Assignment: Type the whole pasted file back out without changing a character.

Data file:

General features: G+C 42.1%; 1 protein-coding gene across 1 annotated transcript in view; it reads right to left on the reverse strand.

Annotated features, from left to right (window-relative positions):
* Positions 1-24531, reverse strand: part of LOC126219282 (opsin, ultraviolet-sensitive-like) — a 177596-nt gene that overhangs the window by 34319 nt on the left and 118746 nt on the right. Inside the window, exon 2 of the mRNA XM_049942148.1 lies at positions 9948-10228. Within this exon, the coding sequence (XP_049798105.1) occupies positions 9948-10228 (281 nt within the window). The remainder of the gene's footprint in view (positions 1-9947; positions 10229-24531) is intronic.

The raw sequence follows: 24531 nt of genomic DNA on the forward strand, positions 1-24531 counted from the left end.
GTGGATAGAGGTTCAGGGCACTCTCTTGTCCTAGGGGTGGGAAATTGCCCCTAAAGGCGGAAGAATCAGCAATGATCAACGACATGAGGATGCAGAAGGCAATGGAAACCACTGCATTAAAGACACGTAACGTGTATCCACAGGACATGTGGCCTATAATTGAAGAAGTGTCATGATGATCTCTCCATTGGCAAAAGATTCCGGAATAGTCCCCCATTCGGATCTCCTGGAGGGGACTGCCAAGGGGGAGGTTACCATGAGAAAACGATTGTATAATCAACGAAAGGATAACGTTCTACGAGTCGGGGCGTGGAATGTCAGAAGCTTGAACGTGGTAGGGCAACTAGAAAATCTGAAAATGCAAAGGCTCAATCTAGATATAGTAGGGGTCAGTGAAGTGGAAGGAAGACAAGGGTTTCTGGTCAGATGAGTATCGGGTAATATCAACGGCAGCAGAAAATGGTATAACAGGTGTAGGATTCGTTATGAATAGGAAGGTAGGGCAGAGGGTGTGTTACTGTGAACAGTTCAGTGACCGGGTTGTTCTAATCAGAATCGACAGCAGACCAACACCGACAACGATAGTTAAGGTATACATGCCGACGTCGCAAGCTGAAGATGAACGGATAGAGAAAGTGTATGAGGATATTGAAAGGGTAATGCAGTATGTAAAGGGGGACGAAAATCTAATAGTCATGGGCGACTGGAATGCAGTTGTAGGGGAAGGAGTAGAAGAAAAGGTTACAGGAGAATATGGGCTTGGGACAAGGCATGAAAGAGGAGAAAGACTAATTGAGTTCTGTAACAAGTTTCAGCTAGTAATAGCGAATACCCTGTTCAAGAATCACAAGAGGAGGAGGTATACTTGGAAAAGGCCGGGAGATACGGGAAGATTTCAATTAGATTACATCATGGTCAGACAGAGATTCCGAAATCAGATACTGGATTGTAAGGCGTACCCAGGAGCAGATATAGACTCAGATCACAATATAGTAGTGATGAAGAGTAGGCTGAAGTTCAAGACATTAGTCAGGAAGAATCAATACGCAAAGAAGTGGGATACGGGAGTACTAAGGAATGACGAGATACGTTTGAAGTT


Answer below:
General features: G+C 42.1%; 1 protein-coding gene across 1 annotated transcript in view; it reads right to left on the reverse strand.

Annotated features, from left to right (window-relative positions):
* Positions 1-24531, reverse strand: part of LOC126219282 (opsin, ultraviolet-sensitive-like) — a 177596-nt gene that overhangs the window by 34319 nt on the left and 118746 nt on the right. Inside the window, exon 2 of the mRNA XM_049942148.1 lies at positions 9948-10228. Within this exon, the coding sequence (XP_049798105.1) occupies positions 9948-10228 (281 nt within the window). The remainder of the gene's footprint in view (positions 1-9947; positions 10229-24531) is intronic.

The raw sequence follows: 24531 nt of genomic DNA on the forward strand, positions 1-24531 counted from the left end.
GTGGATAGAGGTTCAGGGCACTCTCTTGTCCTAGGGGTGGGAAATTGCCCCTAAAGGCGGAAGAATCAGCAATGATCAACGACATGAGGATGCAGAAGGCAATGGAAACCACTGCATTAAAGACACGTAACGTGTATCCACAGGACATGTGGCCTATAATTGAAGAAGTGTCATGATGATCTCTCCATTGGCAAAAGATTCCGGAATAGTCCCCCATTCGGATCTCCTGGAGGGGACTGCCAAGGGGGAGGTTACCATGAGAAAACGATTGTATAATCAACGAAAGGATAACGTTCTACGAGTCGGGGCGTGGAATGTCAGAAGCTTGAACGTGGTAGGGCAACTAGAAAATCTGAAAATGCAAAGGCTCAATCTAGATATAGTAGGGGTCAGTGAAGTGGAAGGAAGACAAGGGTTTCTGGTCAGATGAGTATCGGGTAATATCAACGGCAGCAGAAAATGGTATAACAGGTGTAGGATTCGTTATGAATAGGAAGGTAGGGCAGAGGGTGTGTTACTGTGAACAGTTCAGTGACCGGGTTGTTCTAATCAGAATCGACAGCAGACCAACACCGACAACGATAGTTAAGGTATACATGCCGACGTCGCAAGCTGAAGATGAACGGATAGAGAAAGTGTATGAGGATATTGAAAGGGTAATGCAGTATGTAAAGGGGGACGAAAATCTAATAGTCATGGGCGACTGGAATGCAGTTGTAGGGGAAGGAGTAGAAGAAAAGGTTACAGGAGAATATGGGCTTGGGACAAGGCATGAAAGAGGAGAAAGACTAATTGAGTTCTGTAACAAGTTTCAGCTAGTAATAGCGAATACCCTGTTCAAGAATCACAAGAGGAGGAGGTATACTTGGAAAAGGCCGGGAGATACGGGAAGATTTCAATTAGATTACATCATGGTCAGACAGAGATTCCGAAATCAGATACTGGATTGTAAGGCGTACCCAGGAGCAGATATAGACTCAGATCACAATATAGTAGTGATGAAGAGTAGGCTGAAGTTCAAGACATTAGTCAGGAAGAATCAATACGCAAAGAAGTGGGATACGGGAGTACTAAGGAATGACGAGATACGTTTGAAGTT